Bucknell has made the NCAA Tournament now for the fourth time in the last 10 years. They won their first round game in both 2005 and 2006 before bowing out. They will be hard-pressed however to win the first game this season unless senior leader Mike Muscala has an historic game. The Bison’s leading scorer has already had a fantastic season and career. It was no guarantee he’d be any better than he was a year ago when he put up a very good 17 points and 9 rebounds per game while shooting 50% from the floor but he managed to top all those numbers in his final year. The problem is Butler has handled big-time centers numerous times this season, especially in some of their biggest wins. In their December win against Indiana, Cody Zeller managed just four made field goals as the Bulldogs hacked and pounded him all game long. In their January win versus Gonzaga, POY candidate Kelly Olynyk finished with just five made field goals himself. The team that has given Butler the most trouble all year long has been St. Louis. The Billikens do not really feature a player that compares to Muscala though and they defeated Butler three times this season more on the back of steals and forcing turnovers.


#3 Marquette, vs. #14 Davidson (Lexington, Kentucky)

If Davidson hopes to pull the upset here, they may need to find some of that 2008 magic that led them to the regional final. It helps that this is a very experienced team. Their top five rotation guys are all juniors and seniors and backup guard Tom Droney makes six of their top seven upperclassmen. However, Marquette is also an experienced squad. Five of their top guys are also juniors and seniors, nullifying any advantage Davidson would have in that department. The Wildcats other strength is their shooting, as they shoot well as a team from all over: 46% on field goals, 80% on free throws and 37% on threes. Marquette doesn’t like to get into shooting battles and prefers to force the ball down low. A change of tempo and getting Marquette shooting from the outside may be Davidson’s best bet at the upset.


#7 Illinois vs. #10 Colorado (Austin, Texas)

Illinois and Colorado will be a clash of mirroring team resumes. Colorado has stayed pretty consistent all year. They hung with, but lost to most of the top teams they faced. They never challenged the top 25 rankings but obviously played well enough all year to be among the schools in that next tier and gained an at-large berth into the tournament. They defend well and rebound very well, led by double-digit boarder Andre Roberson. On the other side, Illinois has seen elated highs and crushing lows. With wins over Butler and Gonzaga heading into conference play, all the buzz was around the Illini. They went on to finish a rotten 8-10 against conference foes. But since everyone seemed to agree the Big 10 was the best conference in the nation, two games under .500 was good enough. Leading scorer Brandon Paul has managed to stay pretty consistent. It’s the rest of the team that needs to step things up. After all, Illinois lost four times this season when Paul topped the 20 point mark after starting 5-0 in such instances.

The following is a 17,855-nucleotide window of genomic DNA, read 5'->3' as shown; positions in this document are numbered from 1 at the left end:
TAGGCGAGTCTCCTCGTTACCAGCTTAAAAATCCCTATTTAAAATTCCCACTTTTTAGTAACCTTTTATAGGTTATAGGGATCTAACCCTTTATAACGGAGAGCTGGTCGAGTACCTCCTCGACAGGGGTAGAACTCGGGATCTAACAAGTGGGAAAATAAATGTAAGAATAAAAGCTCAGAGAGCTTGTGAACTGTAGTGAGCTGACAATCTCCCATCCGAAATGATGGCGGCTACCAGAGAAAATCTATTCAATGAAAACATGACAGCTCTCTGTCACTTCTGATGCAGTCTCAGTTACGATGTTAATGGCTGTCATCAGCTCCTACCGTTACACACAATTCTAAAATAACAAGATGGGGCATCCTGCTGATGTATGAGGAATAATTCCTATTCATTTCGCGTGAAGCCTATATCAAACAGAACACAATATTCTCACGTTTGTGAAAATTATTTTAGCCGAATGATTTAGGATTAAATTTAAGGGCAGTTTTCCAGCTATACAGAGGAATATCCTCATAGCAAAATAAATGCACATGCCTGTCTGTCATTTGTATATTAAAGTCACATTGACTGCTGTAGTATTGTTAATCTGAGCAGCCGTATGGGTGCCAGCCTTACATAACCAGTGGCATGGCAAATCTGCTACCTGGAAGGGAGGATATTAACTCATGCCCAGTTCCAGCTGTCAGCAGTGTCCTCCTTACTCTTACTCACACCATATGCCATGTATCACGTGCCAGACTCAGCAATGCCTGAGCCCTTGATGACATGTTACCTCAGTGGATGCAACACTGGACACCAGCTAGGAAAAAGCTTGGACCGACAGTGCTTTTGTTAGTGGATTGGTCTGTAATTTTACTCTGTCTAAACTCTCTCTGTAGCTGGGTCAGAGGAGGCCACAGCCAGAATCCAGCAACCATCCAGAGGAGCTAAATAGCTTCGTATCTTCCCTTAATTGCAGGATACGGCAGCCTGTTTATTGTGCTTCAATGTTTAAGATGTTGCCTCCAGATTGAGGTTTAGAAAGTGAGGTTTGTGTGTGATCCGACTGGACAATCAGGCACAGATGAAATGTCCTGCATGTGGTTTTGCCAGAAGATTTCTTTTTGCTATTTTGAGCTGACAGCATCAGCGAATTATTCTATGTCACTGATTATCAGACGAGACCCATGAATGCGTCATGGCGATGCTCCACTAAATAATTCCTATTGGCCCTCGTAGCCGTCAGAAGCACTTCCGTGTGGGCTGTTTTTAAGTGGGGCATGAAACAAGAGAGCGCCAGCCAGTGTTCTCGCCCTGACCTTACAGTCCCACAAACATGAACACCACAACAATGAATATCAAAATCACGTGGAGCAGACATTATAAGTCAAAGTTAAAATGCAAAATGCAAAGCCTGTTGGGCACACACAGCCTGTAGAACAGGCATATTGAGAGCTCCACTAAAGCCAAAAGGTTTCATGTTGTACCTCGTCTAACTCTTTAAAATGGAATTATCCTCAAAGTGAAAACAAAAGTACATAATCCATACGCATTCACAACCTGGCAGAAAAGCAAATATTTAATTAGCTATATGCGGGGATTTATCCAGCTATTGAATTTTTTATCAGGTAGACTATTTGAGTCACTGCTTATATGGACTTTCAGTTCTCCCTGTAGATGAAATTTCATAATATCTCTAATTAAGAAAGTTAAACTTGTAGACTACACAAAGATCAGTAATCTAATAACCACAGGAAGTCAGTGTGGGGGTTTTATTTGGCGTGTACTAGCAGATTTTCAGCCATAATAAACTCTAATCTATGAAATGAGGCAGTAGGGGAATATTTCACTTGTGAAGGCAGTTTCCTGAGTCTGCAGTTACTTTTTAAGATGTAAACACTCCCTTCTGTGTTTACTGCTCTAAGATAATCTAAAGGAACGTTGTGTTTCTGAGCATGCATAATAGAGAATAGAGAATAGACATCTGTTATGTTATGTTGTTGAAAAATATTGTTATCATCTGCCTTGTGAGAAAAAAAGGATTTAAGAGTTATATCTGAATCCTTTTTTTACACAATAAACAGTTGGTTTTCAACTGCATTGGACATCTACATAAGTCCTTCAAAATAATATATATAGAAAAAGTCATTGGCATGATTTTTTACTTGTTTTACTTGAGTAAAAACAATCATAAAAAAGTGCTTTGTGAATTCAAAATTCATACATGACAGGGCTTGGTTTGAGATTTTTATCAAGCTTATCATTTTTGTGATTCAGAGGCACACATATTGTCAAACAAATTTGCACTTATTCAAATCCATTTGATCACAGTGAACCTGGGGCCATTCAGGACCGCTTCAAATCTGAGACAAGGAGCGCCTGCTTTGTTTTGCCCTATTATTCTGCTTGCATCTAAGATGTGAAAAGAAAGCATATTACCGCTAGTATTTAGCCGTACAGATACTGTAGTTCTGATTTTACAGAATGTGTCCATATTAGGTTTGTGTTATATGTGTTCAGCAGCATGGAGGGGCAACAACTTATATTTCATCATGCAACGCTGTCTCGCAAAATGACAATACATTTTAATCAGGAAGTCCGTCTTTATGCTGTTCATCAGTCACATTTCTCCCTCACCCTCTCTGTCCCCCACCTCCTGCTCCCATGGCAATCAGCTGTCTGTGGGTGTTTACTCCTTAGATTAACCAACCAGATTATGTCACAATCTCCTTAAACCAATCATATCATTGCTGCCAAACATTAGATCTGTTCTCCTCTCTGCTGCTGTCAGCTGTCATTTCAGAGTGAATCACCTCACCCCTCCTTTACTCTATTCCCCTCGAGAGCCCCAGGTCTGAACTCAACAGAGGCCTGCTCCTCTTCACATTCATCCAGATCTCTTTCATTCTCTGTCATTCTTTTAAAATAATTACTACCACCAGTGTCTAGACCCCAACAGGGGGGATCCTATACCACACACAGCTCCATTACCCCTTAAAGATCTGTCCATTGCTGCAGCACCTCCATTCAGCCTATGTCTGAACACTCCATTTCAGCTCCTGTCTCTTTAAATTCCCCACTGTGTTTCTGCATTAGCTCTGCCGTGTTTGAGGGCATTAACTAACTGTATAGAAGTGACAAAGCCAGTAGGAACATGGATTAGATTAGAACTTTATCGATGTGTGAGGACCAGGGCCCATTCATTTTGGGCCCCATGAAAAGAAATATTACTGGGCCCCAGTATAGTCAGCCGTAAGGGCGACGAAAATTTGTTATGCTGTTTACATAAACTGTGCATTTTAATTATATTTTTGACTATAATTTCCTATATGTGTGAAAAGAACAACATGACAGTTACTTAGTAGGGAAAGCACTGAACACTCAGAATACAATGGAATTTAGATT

#2 Miami vs. #15 Pacific (Austin, Texas)

The Miami Hurricanes put together a rather remarkable season. For the first time in ACC history, a team not from the state of North Carolina won both the regular season and conference tournament titles. And it wasn’t just that they won; it was how they handled the ACC all year long. They started conference play 13-0. This streak included drubbings of both Duke and North Carolina. In the ACC Tournament, all of their victories came by at least 10 points. Many figured Miami was on their way to a number one seed in the Big Dance. It didn’t materialize but, led by Shane Larkin, Durand Scott and Kenny Kadji, the Hurricanes pose as a huge Final Four threat nonetheless. Standing in their way is Pacific. The Tigers are back in the tournament for the first time after making it three straight years from 2004 through 2006. They sport a very deep team and shoot well from the outside. However, with a smallish team, Miami may pose as too much on the inside.


East Regional Overview


Midwest Regional Overview

Midwest Region Game Breakdowns


South Regional Overview

South Region Game Breakdowns


West Regional Overview

West Region Game Breakdowns


NCAA Tournament Central